About 16,000 years ago, while Australian aborigines were painting sacred art in hidden caves, Native American shamans were creating visionary petroglyphs for all the world to see.
That is, all the world who happened to pass by a remote canyon hidden amid the Cosos Mountains in California’s Mojave Desert. Over thousands of years, the shamans created one of the largest concentrations of rock art in North America.
Remote in Place and Time
Petroglyphs differ from pictographs (rock paintings) in that they are a sort of intaglio incised into the rock. Countless eons of wind, rain, sand, dust, and sunlight built a dark veneer on the cliffs. The shamans created their art by pecking away the dark veneer to reveal the light-colored virgin rock beneath.
The images in Little Petroglyph Canyon owe their survival to the remoteness of these volcanic badlands. They are now within the restricted China Lake Naval Air Weapons Station. China Lake has been dry for thousands of years. Permission to enter the area is granted only occasionally through the Maturango Museum in nearby Ridgecrest.
There are thousands of petroglyphs in the canyon. The meanings behind the images have been deduced by research, consultation with Native Americans, and even studies of the neuropsychology of trance. The petroglyphs were created by shamans who pursued altered states of awareness. Hallucinatory experiences tend to produce the same “mind pictures” regardless of race, culture, or time period. Most frequent are geometric light patterns known as entoptics. These consist of spirals, zigzags, dots, nested curves, parallel lines, and similar forms. Also frequently occurring in the Cosos petroglyphs are human figures and animals-especially bighorn sheep.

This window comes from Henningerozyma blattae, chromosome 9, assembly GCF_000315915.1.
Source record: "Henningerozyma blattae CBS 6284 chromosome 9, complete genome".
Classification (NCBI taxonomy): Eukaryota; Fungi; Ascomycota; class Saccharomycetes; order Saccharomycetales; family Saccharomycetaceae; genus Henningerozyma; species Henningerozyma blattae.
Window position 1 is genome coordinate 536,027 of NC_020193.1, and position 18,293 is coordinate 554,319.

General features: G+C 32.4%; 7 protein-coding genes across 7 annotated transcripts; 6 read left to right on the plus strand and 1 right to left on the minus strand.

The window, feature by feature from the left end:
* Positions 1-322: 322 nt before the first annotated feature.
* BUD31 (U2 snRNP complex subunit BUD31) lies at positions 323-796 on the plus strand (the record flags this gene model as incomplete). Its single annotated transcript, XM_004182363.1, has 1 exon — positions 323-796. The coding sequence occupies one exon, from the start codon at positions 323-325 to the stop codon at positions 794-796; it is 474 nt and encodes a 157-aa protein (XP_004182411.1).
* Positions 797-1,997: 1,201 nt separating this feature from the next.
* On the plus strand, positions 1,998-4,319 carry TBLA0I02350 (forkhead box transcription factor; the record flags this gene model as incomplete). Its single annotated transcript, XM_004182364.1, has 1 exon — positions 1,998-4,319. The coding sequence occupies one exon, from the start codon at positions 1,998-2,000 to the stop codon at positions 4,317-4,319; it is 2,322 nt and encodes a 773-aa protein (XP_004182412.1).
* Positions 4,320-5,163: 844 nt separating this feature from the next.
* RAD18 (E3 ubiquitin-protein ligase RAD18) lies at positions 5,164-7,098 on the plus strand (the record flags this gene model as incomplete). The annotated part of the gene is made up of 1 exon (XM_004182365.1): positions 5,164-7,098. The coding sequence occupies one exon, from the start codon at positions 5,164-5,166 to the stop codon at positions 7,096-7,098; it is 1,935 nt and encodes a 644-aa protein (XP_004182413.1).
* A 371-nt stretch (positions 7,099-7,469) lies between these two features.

The Cosos shamans were primarily Shoshone and Paiute, usually the tribal elders and wise men, who were believed to have powers to heal, make rain, control animals, and predict the future. They carved their visions in stone immediately after emerging from the trance, because these mind pictures, like dreams, tend to be easily forgotten. This not only preserved the vision for future reference but also was a tribute to their powers, since some of the figures represented spiritual helpers.
The prevalence of bighorn sheep in the petroglyphs is largely due to the belief that visions of them gave rainmaking and other powers. Some of the bighorns have human as well as animal features, indicating an integration of the shaman with his spiritual helper. Other animals also conferred powers. The rattlesnake, indicated by a zigzag line to portray its path, was a spiritual helper of shamans who could cure snakebites. Coyotes, however, were believed to be evil spirits who could be sent from the supernatural to harm an enemy.
The oldest petroglyphs portray a variety of animals. They were created when there actually was a lake in the area and game was plentiful. Not only did “the deer and the antelope play,” but there were also bison, bears, and small game. Horses were Johnny-come-latelies, having arrived on the scene only a few hundred years ago, so any depictions of horses are relatively recent. Most of the large animals became extinct during the Ice Age, more than l l ,000 years ago.
As the lake gradually dried up, the game disappeared except for a few sheep. Hunters searched for coyotes, turtles, lizards, or anything else that moved. The weapons used by the hunters also help to date the petroglyphs. For example, spears were replaced by bows and arrows about 1,500 years ago.
The clarity of the petroglyphs gives another clue to their age. Once it is carved, the slow but inevitable revarnishing of the rock begins. A 1,000-year-old petroglyph has sharper detail than a 10,000-year-old one. It is estimated that the first petroglyphs were made over 16,500 years ago. The canyon was a sacred site and attracted shamans from near and far. While some of the Coso art is very ancient, most of it was engraved in the past 2,000 years.
Spirits in the Stones
The petroglyphs fall into two categories, geometric and iconic. The geometric are, of course, all the swirls, concentrics, spirals, zigzags, and other forms. The iconic are representations of humans, sheep, and other animals. The swirls, concentrics, and spirals are said to symbolize the whirlwind-the concentration of supernatural powers. Sometimes the shaman portrayed himself with his spiritual helper, most often a bighorn. If he showed several spiritual helpers, it indicated that he had developed great power. Animal helpers were usually ones that had power-you won’t find anything representing a rabbit helper.
It was believed that spirits resided within the rocks, and that when the shamans went into the supernatural realm, cracks in the rock face opened to permit the shaman to enter the sacred region.